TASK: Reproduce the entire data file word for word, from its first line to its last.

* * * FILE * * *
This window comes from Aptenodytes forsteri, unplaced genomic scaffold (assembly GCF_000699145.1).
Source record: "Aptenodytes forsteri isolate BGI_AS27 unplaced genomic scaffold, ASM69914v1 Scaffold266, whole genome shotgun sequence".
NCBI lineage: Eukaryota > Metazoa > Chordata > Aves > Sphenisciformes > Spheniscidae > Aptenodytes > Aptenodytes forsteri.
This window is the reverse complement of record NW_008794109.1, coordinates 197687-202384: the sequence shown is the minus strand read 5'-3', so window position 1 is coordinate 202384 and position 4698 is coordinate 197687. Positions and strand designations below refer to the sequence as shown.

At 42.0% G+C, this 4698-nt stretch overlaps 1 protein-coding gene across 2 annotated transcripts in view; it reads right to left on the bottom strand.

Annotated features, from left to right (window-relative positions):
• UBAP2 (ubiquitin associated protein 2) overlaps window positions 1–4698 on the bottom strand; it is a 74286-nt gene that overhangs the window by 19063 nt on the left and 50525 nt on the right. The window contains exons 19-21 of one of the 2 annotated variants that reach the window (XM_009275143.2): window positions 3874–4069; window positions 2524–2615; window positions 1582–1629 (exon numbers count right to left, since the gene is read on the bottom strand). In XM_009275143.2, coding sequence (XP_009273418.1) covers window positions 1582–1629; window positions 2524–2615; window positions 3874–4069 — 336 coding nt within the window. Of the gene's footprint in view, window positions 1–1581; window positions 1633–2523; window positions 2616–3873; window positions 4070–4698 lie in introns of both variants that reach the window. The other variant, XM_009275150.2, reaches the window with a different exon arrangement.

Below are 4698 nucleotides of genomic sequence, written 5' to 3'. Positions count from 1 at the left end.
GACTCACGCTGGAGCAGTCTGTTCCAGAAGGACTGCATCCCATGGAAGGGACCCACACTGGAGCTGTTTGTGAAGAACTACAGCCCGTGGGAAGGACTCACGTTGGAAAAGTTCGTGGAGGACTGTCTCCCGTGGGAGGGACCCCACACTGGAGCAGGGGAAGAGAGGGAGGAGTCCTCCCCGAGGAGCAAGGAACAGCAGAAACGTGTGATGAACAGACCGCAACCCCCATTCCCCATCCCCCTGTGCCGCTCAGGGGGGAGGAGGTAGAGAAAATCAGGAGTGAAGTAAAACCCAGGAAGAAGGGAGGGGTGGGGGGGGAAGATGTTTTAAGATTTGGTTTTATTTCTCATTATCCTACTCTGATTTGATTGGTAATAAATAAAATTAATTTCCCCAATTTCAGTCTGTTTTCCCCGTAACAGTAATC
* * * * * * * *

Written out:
This window comes from Aptenodytes forsteri, unplaced genomic scaffold (assembly GCF_000699145.1).
Source record: "Aptenodytes forsteri isolate BGI_AS27 unplaced genomic scaffold, ASM69914v1 Scaffold266, whole genome shotgun sequence".
NCBI lineage: Eukaryota > Metazoa > Chordata > Aves > Sphenisciformes > Spheniscidae > Aptenodytes > Aptenodytes forsteri.
This window is the reverse complement of record NW_008794109.1, coordinates 197687-202384: the sequence shown is the minus strand read 5'-3', so window position 1 is coordinate 202384 and position 4698 is coordinate 197687. Positions and strand designations below refer to the sequence as shown.

At 42.0% G+C, this 4698-nt stretch overlaps 1 protein-coding gene across 2 annotated transcripts in view; it reads right to left on the bottom strand.

Annotated features, from left to right (window-relative positions):
• UBAP2 (ubiquitin associated protein 2) overlaps window positions 1–4698 on the bottom strand; it is a 74286-nt gene that overhangs the window by 19063 nt on the left and 50525 nt on the right. The window contains exons 19-21 of one of the 2 annotated variants that reach the window (XM_009275143.2): window positions 3874–4069; window positions 2524–2615; window positions 1582–1629 (exon numbers count right to left, since the gene is read on the bottom strand). In XM_009275143.2, coding sequence (XP_009273418.1) covers window positions 1582–1629; window positions 2524–2615; window positions 3874–4069 — 336 coding nt within the window. Of the gene's footprint in view, window positions 1–1581; window positions 1633–2523; window positions 2616–3873; window positions 4070–4698 lie in introns of both variants that reach the window. The other variant, XM_009275150.2, reaches the window with a different exon arrangement.

Below are 4698 nucleotides of genomic sequence, written 5' to 3'. Positions count from 1 at the left end.
GACTCACGCTGGAGCAGTCTGTTCCAGAAGGACTGCATCCCATGGAAGGGACCCACACTGGAGCTGTTTGTGAAGAACTACAGCCCGTGGGAAGGACTCACGTTGGAAAAGTTCGTGGAGGACTGTCTCCCGTGGGAGGGACCCCACACTGGAGCAGGGGAAGAGAGGGAGGAGTCCTCCCCGAGGAGCAAGGAACAGCAGAAACGTGTGATGAACAGACCGCAACCCCCATTCCCCATCCCCCTGTGCCGCTCAGGGGGGAGGAGGTAGAGAAAATCAGGAGTGAAGTAAAACCCAGGAAGAAGGGAGGGGTGGGGGGGGAAGATGTTTTAAGATTTGGTTTTATTTCTCATTATCCTACTCTGATTTGATTGGTAATAAATAAAATTAATTTCCCCAATTTCAGTCTGTTTTCCCCGTAACAGTAATC